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Tuesday, 26 October 1971
Page: 2562

Dr Everingham asked the Minister for Foreign Affairs, upon notice:

(1)   Did Australia. Belgium, Canada, Italy and Japan move in the United Nations for (a) reaffirmation of the principle that States shall refrain from use of force against the territorial integrity or political independence of any State (b) the fullest possible use by parties to a legal dispute of (i) the World Court, (ii) the good offices of tbe Secretary-General, (iii) improved methods of fact-finding and conciliation, (iv) Security Council subsidiary organs for settling specific disputes and restraining the flow or arms towards tension areas, (c) equitably financed peace-keeping procedures and (d) total disarmament.

(2)   Is there a legal dispute between parties to the Indo-China war including Australia.

(3)   What steps has Australia taken in regard to this war in conformity with each of the specified relevant parts of the resolution.

Mr N H Bowen (PARRAMATTA, NEW SOUTH WALES) - The answer to the honourable member's question is as follows:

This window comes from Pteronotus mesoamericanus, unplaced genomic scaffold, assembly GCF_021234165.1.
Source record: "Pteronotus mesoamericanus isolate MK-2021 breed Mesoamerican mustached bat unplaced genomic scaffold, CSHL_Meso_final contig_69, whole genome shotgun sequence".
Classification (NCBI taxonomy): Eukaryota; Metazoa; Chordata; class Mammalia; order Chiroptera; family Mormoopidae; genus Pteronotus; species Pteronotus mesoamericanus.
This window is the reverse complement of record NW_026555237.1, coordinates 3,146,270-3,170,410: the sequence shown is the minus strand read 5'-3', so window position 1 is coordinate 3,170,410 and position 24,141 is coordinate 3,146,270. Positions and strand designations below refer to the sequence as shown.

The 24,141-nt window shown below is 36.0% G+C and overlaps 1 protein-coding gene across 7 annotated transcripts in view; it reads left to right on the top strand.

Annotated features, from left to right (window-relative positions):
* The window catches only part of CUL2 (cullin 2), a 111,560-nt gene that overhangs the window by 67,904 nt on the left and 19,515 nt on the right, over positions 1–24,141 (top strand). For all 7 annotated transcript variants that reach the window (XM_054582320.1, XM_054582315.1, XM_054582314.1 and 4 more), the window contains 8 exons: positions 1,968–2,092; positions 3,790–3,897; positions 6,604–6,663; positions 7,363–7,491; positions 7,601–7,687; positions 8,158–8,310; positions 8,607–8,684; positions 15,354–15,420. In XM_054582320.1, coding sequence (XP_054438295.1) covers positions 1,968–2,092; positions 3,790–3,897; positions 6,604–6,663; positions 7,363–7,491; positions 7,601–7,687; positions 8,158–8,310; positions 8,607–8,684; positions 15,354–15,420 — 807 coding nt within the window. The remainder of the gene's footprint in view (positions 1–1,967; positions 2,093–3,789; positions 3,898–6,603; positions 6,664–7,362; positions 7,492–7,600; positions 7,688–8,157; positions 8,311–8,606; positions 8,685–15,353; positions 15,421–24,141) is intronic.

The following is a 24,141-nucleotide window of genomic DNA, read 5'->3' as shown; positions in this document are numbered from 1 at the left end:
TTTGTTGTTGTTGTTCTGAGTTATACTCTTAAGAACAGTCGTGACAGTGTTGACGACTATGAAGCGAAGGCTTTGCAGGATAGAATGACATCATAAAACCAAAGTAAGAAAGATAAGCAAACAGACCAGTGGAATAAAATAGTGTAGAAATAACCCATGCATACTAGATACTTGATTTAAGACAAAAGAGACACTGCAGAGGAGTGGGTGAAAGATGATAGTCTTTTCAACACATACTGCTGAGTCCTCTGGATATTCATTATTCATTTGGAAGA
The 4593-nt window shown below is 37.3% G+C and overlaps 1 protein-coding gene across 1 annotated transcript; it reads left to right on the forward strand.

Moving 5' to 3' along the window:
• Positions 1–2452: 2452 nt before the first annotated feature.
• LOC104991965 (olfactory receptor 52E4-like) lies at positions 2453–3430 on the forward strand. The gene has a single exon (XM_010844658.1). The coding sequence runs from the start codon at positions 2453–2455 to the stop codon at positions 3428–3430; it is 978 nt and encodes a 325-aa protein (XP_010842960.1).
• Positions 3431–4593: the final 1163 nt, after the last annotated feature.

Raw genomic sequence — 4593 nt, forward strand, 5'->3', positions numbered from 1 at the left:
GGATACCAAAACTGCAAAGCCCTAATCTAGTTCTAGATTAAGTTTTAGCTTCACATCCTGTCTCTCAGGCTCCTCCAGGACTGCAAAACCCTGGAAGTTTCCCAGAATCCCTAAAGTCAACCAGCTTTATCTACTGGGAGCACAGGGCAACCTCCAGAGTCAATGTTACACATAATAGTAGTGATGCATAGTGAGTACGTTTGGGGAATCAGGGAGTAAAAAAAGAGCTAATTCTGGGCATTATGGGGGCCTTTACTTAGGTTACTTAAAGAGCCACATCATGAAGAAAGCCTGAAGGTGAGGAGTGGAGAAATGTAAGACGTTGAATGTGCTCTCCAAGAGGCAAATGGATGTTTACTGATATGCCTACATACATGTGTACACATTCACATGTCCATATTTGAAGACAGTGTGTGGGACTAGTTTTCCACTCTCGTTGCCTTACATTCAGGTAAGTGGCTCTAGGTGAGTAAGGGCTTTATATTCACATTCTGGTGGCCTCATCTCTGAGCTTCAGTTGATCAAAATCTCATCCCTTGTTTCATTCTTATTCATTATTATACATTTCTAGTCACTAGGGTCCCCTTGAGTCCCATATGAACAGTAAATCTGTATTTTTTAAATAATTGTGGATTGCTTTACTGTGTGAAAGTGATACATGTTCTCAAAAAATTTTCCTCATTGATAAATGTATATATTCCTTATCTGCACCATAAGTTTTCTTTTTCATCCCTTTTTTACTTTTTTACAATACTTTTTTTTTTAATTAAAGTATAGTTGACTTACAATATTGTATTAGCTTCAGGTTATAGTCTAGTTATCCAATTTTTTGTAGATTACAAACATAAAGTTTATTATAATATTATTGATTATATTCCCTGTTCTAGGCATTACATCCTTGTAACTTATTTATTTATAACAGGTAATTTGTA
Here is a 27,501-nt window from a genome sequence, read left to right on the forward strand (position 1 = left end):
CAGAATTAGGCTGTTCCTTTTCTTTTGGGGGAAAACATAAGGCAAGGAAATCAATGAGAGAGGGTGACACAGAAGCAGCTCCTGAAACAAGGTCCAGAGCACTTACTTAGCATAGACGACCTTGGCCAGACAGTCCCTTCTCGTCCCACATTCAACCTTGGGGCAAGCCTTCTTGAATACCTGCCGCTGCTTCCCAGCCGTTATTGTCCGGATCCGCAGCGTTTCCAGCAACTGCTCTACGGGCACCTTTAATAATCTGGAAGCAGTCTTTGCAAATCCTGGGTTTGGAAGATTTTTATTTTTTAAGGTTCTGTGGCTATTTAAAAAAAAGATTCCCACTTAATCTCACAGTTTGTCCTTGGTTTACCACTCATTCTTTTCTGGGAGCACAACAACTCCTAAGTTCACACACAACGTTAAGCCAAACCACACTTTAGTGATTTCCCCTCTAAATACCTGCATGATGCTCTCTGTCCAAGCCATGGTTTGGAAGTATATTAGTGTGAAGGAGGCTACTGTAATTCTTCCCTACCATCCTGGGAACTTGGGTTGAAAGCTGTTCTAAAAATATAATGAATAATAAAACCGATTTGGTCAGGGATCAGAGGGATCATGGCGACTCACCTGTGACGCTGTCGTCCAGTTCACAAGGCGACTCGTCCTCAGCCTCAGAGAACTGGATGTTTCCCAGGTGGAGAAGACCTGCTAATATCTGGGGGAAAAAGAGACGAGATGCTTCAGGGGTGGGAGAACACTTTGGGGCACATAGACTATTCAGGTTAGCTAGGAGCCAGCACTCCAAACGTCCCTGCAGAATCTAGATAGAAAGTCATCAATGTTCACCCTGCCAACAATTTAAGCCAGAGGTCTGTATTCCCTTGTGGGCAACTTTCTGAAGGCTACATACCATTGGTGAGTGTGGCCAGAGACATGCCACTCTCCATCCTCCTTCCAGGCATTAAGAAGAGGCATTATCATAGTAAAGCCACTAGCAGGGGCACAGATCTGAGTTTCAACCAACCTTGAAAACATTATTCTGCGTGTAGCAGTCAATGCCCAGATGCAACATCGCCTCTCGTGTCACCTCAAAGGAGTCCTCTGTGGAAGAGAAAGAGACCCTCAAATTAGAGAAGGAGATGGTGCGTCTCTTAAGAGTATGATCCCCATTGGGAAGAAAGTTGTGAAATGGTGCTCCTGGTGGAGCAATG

(1)   Broadly speaking. Yes; but the resolution on the Strengthening of International Security eventually adopted by the General Assembly in December 1970 was considerably different in its terms from the draft, originally co-sponsored by Australia and others, to which the Honourable Member refers.

(2)   In its essence, the war in Indo-China is a classic case of individual and collective self-defence against aggression of North Vietnam. Different views about the applicable principles of international law are held by different parties to the conflict. But it would be wrong either to describe the war in Indo-China as a 'legal dispute' or to suppose that the war could be brought to an end by promoting an external decision on the legal issues that have been raised.

(3)   The Australian Government has long maintained the view that peace cannot be restored in Indo-China except through a negotiated political settlement. Consistently with this view Australia has supported moves to bring the matter before the United Nations, which, however, were successfully opposed by the Soviet Union and other supporters of North Viet-Nam. For the same reason Australia has also supported the arrangements for talks in Paris. These talks have been referred to frequently by the communist side as a proper and adequate channel for negotiations; unfortunately the position of the communist side has been such as to prevent meaningful progress being achieved.

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